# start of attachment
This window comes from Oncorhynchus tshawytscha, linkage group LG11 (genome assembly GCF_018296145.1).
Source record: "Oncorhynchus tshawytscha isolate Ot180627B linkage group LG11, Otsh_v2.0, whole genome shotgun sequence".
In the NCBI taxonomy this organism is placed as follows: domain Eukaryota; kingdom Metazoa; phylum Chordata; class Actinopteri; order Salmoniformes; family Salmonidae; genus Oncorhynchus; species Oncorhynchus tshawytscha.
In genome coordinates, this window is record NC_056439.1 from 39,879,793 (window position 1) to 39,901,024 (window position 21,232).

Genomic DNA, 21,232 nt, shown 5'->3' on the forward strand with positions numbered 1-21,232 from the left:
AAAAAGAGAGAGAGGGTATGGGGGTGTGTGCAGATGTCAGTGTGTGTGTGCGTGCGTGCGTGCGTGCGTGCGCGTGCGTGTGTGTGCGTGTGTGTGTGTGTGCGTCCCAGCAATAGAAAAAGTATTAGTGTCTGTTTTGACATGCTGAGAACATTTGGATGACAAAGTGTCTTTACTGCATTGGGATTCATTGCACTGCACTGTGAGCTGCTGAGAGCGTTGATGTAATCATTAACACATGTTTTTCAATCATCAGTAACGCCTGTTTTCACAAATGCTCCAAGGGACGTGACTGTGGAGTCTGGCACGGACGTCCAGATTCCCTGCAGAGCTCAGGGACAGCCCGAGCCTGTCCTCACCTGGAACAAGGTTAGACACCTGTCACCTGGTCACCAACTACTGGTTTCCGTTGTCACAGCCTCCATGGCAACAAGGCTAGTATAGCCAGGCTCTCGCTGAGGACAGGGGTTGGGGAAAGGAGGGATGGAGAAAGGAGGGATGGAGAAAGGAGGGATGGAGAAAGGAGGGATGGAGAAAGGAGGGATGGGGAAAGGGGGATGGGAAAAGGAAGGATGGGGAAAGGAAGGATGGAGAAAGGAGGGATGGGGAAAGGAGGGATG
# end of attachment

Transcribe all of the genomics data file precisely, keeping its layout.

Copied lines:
This window comes from Oncorhynchus tshawytscha, linkage group LG11 (genome assembly GCF_018296145.1).
Source record: "Oncorhynchus tshawytscha isolate Ot180627B linkage group LG11, Otsh_v2.0, whole genome shotgun sequence".
In the NCBI taxonomy this organism is placed as follows: domain Eukaryota; kingdom Metazoa; phylum Chordata; class Actinopteri; order Salmoniformes; family Salmonidae; genus Oncorhynchus; species Oncorhynchus tshawytscha.
In genome coordinates, this window is record NC_056439.1 from 39,879,793 (window position 1) to 39,901,024 (window position 21,232).

Genomic DNA, 21,232 nt, shown 5'->3' on the forward strand with positions numbered 1-21,232 from the left:
AAAAAGAGAGAGAGGGTATGGGGGTGTGTGCAGATGTCAGTGTGTGTGTGCGTGCGTGCGTGCGTGCGTGCGCGTGCGTGTGTGTGCGTGTGTGTGTGTGTGCGTCCCAGCAATAGAAAAAGTATTAGTGTCTGTTTTGACATGCTGAGAACATTTGGATGACAAAGTGTCTTTACTGCATTGGGATTCATTGCACTGCACTGTGAGCTGCTGAGAGCGTTGATGTAATCATTAACACATGTTTTTCAATCATCAGTAACGCCTGTTTTCACAAATGCTCCAAGGGACGTGACTGTGGAGTCTGGCACGGACGTCCAGATTCCCTGCAGAGCTCAGGGACAGCCCGAGCCTGTCCTCACCTGGAACAAGGTTAGACACCTGTCACCTGGTCACCAACTACTGGTTTCCGTTGTCACAGCCTCCATGGCAACAAGGCTAGTATAGCCAGGCTCTCGCTGAGGACAGGGGTTGGGGAAAGGAGGGATGGAGAAAGGAGGGATGGAGAAAGGAGGGATGGAGAAAGGAGGGATGGAGAAAGGAGGGATGGGGAAAGGGGGATGGGAAAAGGAAGGATGGGGAAAGGAAGGATGGAGAAAGGAGGGATGGGGAAAGGAGGGATG